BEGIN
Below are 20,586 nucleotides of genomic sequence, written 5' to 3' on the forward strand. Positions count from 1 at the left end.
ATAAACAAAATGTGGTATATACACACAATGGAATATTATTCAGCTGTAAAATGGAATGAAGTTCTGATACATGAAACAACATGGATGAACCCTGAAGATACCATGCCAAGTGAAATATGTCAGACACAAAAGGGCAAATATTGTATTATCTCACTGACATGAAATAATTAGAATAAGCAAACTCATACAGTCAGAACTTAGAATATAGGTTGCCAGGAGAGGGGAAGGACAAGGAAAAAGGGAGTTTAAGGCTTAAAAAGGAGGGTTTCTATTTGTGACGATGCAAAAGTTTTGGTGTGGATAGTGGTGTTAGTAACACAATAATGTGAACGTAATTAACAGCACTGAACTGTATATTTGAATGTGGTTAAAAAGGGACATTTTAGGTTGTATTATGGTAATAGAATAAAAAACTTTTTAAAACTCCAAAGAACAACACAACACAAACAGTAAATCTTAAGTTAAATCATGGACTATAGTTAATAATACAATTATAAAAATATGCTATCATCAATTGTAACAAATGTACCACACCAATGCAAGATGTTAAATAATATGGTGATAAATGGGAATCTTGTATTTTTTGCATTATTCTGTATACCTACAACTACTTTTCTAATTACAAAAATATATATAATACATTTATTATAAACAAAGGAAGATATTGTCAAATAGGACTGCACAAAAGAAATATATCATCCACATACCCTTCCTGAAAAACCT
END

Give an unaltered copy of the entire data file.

Below are 20,586 nucleotides of genomic sequence, written 5' to 3' on the forward strand. Positions count from 1 at the left end.
ATAAACAAAATGTGGTATATACACACAATGGAATATTATTCAGCTGTAAAATGGAATGAAGTTCTGATACATGAAACAACATGGATGAACCCTGAAGATACCATGCCAAGTGAAATATGTCAGACACAAAAGGGCAAATATTGTATTATCTCACTGACATGAAATAATTAGAATAAGCAAACTCATACAGTCAGAACTTAGAATATAGGTTGCCAGGAGAGGGGAAGGACAAGGAAAAAGGGAGTTTAAGGCTTAAAAAGGAGGGTTTCTATTTGTGACGATGCAAAAGTTTTGGTGTGGATAGTGGTGTTAGTAACACAATAATGTGAACGTAATTAACAGCACTGAACTGTATATTTGAATGTGGTTAAAAAGGGACATTTTAGGTTGTATTATGGTAATAGAATAAAAAACTTTTTAAAACTCCAAAGAACAACACAACACAAACAGTAAATCTTAAGTTAAATCATGGACTATAGTTAATAATACAATTATAAAAATATGCTATCATCAATTGTAACAAATGTACCACACCAATGCAAGATGTTAAATAATATGGTGATAAATGGGAATCTTGTATTTTTTGCATTATTCTGTATACCTACAACTACTTTTCTAATTACAAAAATATATATAATACATTTATTATAAACAAAGGAAGATATTGTCAAATAGGACTGCACAAAAGAAATATATCATCCACATACCCTTCCTGAAAAACCT